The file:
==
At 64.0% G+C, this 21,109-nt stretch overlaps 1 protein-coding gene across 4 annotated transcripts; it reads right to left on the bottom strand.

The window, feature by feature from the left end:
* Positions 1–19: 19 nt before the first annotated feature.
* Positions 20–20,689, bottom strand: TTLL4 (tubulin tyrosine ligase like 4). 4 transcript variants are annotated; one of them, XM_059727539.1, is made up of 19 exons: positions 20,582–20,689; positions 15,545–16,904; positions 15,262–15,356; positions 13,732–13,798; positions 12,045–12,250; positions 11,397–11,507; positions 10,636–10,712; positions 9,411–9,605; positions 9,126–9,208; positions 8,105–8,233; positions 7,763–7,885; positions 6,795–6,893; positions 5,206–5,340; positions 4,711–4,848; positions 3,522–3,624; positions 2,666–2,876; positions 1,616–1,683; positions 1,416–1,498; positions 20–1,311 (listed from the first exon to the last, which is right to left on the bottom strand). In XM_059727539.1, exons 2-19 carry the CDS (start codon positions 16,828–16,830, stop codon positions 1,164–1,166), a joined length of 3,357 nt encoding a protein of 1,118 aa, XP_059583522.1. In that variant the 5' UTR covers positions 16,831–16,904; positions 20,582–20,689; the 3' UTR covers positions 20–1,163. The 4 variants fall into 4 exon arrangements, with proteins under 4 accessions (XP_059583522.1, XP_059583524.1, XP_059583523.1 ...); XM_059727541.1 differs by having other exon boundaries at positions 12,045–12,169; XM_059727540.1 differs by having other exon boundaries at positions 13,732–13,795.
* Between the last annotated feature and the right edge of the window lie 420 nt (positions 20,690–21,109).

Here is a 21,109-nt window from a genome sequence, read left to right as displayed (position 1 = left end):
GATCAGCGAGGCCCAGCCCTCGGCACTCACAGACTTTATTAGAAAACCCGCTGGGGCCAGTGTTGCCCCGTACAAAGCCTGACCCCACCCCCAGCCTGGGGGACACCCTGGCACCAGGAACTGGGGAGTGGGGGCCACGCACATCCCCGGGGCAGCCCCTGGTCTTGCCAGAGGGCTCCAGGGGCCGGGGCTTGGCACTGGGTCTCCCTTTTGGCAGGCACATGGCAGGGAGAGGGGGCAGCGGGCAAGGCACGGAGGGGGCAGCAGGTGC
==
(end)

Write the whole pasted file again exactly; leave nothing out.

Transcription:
At 64.0% G+C, this 21,109-nt stretch overlaps 1 protein-coding gene across 4 annotated transcripts; it reads right to left on the bottom strand.

The window, feature by feature from the left end:
* Positions 1–19: 19 nt before the first annotated feature.
* Positions 20–20,689, bottom strand: TTLL4 (tubulin tyrosine ligase like 4). 4 transcript variants are annotated; one of them, XM_059727539.1, is made up of 19 exons: positions 20,582–20,689; positions 15,545–16,904; positions 15,262–15,356; positions 13,732–13,798; positions 12,045–12,250; positions 11,397–11,507; positions 10,636–10,712; positions 9,411–9,605; positions 9,126–9,208; positions 8,105–8,233; positions 7,763–7,885; positions 6,795–6,893; positions 5,206–5,340; positions 4,711–4,848; positions 3,522–3,624; positions 2,666–2,876; positions 1,616–1,683; positions 1,416–1,498; positions 20–1,311 (listed from the first exon to the last, which is right to left on the bottom strand). In XM_059727539.1, exons 2-19 carry the CDS (start codon positions 16,828–16,830, stop codon positions 1,164–1,166), a joined length of 3,357 nt encoding a protein of 1,118 aa, XP_059583522.1. In that variant the 5' UTR covers positions 16,831–16,904; positions 20,582–20,689; the 3' UTR covers positions 20–1,163. The 4 variants fall into 4 exon arrangements, with proteins under 4 accessions (XP_059583522.1, XP_059583524.1, XP_059583523.1 ...); XM_059727541.1 differs by having other exon boundaries at positions 12,045–12,169; XM_059727540.1 differs by having other exon boundaries at positions 13,732–13,795.
* Between the last annotated feature and the right edge of the window lie 420 nt (positions 20,690–21,109).

Here is a 21,109-nt window from a genome sequence, read left to right as displayed (position 1 = left end):
GATCAGCGAGGCCCAGCCCTCGGCACTCACAGACTTTATTAGAAAACCCGCTGGGGCCAGTGTTGCCCCGTACAAAGCCTGACCCCACCCCCAGCCTGGGGGACACCCTGGCACCAGGAACTGGGGAGTGGGGGCCACGCACATCCCCGGGGCAGCCCCTGGTCTTGCCAGAGGGCTCCAGGGGCCGGGGCTTGGCACTGGGTCTCCCTTTTGGCAGGCACATGGCAGGGAGAGGGGGCAGCGGGCAAGGCACGGAGGGGGCAGCAGGTGC